A cruise through the past week

13 May 2020
I have a collection of photos for you today with not much writing. The garden photos were taken yesterday and the others over the course of the past week.  I hope you enjoy them. I'll have more garden photos for you when I tidy the place up a bit and things start growing. Where you see the straw above, I've just scattered seeds - alyssum, aquilegia (granny's bonnet) and bee and butterfly mix.


Many of you have asked for more Gracie photos, so here are two. This first one was taken on the day she was clipped last week and the one below was taken yesterday as she was warming herself on the back verandah.

Also in the backyard are our chooks. We have nine altogether, a mix of various heirloom breeds. Here we have, from left, a light Sussex, blue Australorpe, silver-laced Wyandotte, and the three inline on the right are a gold-laced Barnavelder, a barred Plymouth Rock and a New Hampshire.  They're looking sheepish because I caught them jumping up to pick leaves off the passionfruit vine.  grrrrrr.

Storm clouds approaching.
Along with many other people we've been doing jigsaw puzzles.

From the front, this shows several mystery vines that came up spontaneously. I'm not sure if it's an old variety of apple cucumber that I grew last year or some weirdling from the mulch. Hopefully, it flowers soon and I can either tend it or pull it out.  Behind that is one of my David Austin standard roses, Mary Rose, and behind the rose is my lipstick salvia. More details about that below.  

Mary Rose on our kitchen table.  

Yes, I know!  I said I wouldn't grow vegetables again but I couldn't help myself. I needed to have some in there. These are rainbow chard, grown from seed, called Bright Lights. They have assorted stem colours of pink, ruby, cream and yellow. They're really versatile because they can be cooked or used in salads.
Can you see my little visitor on the birdbath?  It's a pale-headed rosella, a very timid parrot. They come in sometimes to drink here.

This is my favourite salvia - Salvia involucrata x karwinski Winter Lipstick. I just love it.  It's like an explosion of pink lipsticks. When I bought this plant two years ago, the tag named it as Chiapas Sage, which it doesn't look like at all  This beauty grows to around five metres tall and flowers from April till November when it's cut back again.

This photo shows our lunch as well as food for Gracie and the chooks. On the top left is a bowl of old bread for the chooks to which I added a bit of milk. In the dog bowl is the start of Gracie's lunch. She had a small piece of chicken and her homemade chicken and vegetables. And what have we been eating? A simple quiche - bacon, egg, garlic, onion and green onions in filo pastry. If you don't have time to make pastry for your quiches or apple pies, filo does the job nicely and all you have to do is unroll it and brush it with butter. I used eight sheets for the quiche.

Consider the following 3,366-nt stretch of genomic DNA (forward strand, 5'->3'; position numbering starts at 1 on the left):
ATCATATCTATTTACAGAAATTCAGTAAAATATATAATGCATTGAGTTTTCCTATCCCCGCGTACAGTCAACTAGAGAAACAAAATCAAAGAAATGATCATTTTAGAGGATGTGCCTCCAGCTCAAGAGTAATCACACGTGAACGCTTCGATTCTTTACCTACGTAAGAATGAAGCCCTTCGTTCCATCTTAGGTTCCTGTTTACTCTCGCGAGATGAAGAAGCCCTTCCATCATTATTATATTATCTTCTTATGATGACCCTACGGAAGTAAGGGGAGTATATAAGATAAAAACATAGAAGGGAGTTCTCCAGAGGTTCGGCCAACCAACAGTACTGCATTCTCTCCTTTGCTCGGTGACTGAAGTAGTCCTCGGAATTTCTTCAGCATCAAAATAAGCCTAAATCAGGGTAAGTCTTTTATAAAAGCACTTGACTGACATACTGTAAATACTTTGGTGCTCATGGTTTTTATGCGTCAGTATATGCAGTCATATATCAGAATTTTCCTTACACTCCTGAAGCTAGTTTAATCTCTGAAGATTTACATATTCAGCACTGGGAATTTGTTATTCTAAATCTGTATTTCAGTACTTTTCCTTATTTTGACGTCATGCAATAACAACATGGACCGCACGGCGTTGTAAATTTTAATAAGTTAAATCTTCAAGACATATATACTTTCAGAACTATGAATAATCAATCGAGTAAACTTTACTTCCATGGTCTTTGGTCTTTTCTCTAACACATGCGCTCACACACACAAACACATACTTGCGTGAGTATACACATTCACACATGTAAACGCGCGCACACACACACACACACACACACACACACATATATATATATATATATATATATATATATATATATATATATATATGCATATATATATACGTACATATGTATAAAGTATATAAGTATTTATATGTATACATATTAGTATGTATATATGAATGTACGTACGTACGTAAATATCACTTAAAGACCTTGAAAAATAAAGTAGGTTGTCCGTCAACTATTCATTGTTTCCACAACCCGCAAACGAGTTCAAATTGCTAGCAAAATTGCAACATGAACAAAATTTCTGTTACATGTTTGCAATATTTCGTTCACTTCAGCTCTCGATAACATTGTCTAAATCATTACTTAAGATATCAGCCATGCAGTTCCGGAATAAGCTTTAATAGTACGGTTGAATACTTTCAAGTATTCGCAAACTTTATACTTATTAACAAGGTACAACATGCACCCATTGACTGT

I know it's very 1940s but this is my favourite dessert - vanilla junket with fruit on top. I'm happy to tell you that Woolworths now sell junket tablets (rennet) and making it is very easy. I make it in the afternoon to be set and ready for the following day. This used to be called curds and whey - of Little Miss Muffet fame.

You can always tell when we've done the shopping, our fruit bowl looks like this. The passionfruits are from the backyard and are just delicious this year. So there we have it, a cruise through the past week here at our home. What have you been doing this week?


45 comments

  1. Even when for various reasons I can't manage to tend a range of vegetables I can always seem to manage having some greens growing to cut as we need and they keep on giving with minimal care. So useful to have. Look forward to seeing the flowers when they appear.

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  2. Seeing your pictures always makes me appreciate the beauty in my own life even more. Your chooks always look so healthy, and I especially thought this when I saw their feathers in the last pictures you posted.

    I'm doing the last little bit of winter planting (more onions, cauliflower and some kale, as well as sweet peas, poppies and cornflowers). I have an awful lot of weeding to do too. We are pretty much empty nesters now so I'm plotting and planning how to use our spare rooms so that they are still there for the kids to visit but allow us more food storage space (my home is a very little cottage) and space to set up more permanently for sewing. I feel slightly shocked to have arrived at this chapter in my life!

    Madeleine.x

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    1. We're all shocked when that stage of life happens, Madeleine. You'll soon get used to it and enjoy the extra space (and money).

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  3. Enjoyed my visit. Looks like you had a lovely week.

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  4. Gracie looks great Rhonda, Hanno did a good job of clipping her. Chard is so useful, I can completely understand why you put it in. Our veggie garden and kitchen herb garden is coming along well, though some things are doing better then others.

    xx